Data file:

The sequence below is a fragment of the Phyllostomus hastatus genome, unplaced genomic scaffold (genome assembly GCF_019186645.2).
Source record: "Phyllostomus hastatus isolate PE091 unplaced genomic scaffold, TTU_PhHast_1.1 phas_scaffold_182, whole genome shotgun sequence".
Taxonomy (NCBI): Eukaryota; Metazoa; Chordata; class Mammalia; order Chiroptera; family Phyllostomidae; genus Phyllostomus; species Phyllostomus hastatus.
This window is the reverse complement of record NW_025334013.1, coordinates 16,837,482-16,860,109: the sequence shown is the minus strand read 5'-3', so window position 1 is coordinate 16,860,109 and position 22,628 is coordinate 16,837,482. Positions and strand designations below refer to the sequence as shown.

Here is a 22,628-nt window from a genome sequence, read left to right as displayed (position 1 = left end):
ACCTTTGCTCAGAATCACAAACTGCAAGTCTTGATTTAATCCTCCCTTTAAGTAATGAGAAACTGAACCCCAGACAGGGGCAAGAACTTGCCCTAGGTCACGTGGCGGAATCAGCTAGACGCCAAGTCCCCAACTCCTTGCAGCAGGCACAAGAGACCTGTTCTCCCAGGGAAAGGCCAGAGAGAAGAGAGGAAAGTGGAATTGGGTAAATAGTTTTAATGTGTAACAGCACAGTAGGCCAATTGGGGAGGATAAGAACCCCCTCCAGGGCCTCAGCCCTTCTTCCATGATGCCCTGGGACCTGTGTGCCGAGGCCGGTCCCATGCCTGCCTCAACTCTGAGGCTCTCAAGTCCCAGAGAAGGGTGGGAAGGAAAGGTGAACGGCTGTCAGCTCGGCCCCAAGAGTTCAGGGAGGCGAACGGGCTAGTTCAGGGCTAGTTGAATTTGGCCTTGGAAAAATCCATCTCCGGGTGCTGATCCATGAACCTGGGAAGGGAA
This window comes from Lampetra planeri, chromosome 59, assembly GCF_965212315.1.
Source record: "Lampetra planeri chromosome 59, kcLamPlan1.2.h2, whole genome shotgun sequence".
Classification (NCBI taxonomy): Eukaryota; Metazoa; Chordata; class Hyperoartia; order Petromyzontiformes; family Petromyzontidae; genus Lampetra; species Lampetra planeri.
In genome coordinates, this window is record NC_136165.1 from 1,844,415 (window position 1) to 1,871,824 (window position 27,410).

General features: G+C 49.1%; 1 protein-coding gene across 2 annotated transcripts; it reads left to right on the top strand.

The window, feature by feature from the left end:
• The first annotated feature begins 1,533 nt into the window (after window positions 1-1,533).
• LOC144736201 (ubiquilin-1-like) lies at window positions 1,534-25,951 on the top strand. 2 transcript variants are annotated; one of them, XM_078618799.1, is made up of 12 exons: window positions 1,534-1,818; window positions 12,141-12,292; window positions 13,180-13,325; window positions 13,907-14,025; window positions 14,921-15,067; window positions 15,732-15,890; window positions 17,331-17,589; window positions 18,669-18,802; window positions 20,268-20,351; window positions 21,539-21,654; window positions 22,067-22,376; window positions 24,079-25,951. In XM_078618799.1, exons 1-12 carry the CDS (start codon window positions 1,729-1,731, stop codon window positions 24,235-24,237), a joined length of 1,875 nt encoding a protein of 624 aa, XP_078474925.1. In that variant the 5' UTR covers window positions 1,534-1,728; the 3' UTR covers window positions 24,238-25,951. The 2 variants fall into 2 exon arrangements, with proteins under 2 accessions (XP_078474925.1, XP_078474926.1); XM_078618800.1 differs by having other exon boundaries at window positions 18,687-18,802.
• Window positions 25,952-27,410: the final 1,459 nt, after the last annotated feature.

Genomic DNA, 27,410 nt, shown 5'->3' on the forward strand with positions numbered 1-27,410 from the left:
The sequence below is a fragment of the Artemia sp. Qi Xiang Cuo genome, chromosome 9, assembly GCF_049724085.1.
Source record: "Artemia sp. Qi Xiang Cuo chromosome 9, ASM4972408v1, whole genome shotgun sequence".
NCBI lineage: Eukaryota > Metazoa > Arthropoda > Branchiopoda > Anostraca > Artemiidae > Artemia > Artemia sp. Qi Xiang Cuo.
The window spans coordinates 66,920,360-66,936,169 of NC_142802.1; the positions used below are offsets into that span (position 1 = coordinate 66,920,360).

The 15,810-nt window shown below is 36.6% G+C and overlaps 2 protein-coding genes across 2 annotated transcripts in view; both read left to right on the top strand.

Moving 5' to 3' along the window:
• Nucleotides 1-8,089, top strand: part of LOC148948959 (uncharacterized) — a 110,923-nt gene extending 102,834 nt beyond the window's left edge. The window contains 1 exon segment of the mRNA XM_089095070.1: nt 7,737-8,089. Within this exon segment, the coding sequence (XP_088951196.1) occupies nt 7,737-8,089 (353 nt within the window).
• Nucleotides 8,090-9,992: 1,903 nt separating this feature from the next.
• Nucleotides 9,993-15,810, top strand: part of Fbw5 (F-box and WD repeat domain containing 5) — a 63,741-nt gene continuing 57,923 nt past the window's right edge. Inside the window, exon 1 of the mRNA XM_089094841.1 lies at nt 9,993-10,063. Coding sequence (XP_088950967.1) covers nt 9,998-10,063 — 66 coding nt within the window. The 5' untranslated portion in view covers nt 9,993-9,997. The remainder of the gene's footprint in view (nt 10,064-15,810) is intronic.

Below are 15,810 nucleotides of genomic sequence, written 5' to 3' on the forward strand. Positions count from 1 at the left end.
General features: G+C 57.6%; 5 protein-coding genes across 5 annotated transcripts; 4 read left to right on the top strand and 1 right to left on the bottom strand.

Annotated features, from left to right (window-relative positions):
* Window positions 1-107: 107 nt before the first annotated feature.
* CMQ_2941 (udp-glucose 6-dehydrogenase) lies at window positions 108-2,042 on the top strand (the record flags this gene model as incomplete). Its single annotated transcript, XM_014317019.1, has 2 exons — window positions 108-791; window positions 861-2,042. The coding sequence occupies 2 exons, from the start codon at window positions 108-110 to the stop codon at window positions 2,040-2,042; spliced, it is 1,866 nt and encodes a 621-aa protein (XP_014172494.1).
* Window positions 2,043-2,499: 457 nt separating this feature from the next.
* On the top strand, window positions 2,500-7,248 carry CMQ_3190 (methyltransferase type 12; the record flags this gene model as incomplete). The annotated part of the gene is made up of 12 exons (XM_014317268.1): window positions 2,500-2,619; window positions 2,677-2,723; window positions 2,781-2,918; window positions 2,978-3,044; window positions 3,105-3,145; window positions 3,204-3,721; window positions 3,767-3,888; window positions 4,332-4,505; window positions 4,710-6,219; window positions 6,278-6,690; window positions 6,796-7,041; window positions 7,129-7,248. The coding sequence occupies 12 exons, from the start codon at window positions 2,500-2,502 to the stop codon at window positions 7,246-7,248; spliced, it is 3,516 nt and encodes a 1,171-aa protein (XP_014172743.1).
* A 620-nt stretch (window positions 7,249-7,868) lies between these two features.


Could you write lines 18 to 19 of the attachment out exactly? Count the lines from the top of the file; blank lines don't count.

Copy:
Source record: "Artemia sp. Qi Xiang Cuo chromosome 9, ASM4972408v1, whole genome shotgun sequence".
NCBI lineage: Eukaryota > Metazoa > Arthropoda > Branchiopoda > Anostraca > Artemiidae > Artemia > Artemia sp. Qi Xiang Cuo.